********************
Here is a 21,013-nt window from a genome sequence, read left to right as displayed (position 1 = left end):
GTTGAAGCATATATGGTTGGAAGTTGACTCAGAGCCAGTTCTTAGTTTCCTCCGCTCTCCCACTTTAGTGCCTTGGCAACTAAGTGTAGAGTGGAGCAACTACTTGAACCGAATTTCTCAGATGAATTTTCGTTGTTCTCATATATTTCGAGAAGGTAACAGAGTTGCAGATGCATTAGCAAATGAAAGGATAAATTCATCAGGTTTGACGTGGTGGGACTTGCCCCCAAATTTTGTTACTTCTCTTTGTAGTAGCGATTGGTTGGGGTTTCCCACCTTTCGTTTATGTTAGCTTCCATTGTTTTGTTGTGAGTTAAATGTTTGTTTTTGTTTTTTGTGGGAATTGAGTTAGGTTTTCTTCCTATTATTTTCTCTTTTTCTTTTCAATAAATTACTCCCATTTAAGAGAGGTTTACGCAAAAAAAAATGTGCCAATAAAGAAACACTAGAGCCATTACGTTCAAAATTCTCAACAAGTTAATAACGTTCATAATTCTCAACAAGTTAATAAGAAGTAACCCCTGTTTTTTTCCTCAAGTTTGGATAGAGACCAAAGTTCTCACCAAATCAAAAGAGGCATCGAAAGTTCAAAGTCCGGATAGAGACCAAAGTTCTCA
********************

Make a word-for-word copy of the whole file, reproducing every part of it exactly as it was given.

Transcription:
Here is a 21,013-nt window from a genome sequence, read left to right as displayed (position 1 = left end):
GTTGAAGCATATATGGTTGGAAGTTGACTCAGAGCCAGTTCTTAGTTTCCTCCGCTCTCCCACTTTAGTGCCTTGGCAACTAAGTGTAGAGTGGAGCAACTACTTGAACCGAATTTCTCAGATGAATTTTCGTTGTTCTCATATATTTCGAGAAGGTAACAGAGTTGCAGATGCATTAGCAAATGAAAGGATAAATTCATCAGGTTTGACGTGGTGGGACTTGCCCCCAAATTTTGTTACTTCTCTTTGTAGTAGCGATTGGTTGGGGTTTCCCACCTTTCGTTTATGTTAGCTTCCATTGTTTTGTTGTGAGTTAAATGTTTGTTTTTGTTTTTTGTGGGAATTGAGTTAGGTTTTCTTCCTATTATTTTCTCTTTTTCTTTTCAATAAATTACTCCCATTTAAGAGAGGTTTACGCAAAAAAAAATGTGCCAATAAAGAAACACTAGAGCCATTACGTTCAAAATTCTCAACAAGTTAATAACGTTCATAATTCTCAACAAGTTAATAAGAAGTAACCCCTGTTTTTTTCCTCAAGTTTGGATAGAGACCAAAGTTCTCACCAAATCAAAAGAGGCATCGAAAGTTCAAAGTCCGGATAGAGACCAAAGTTCTCA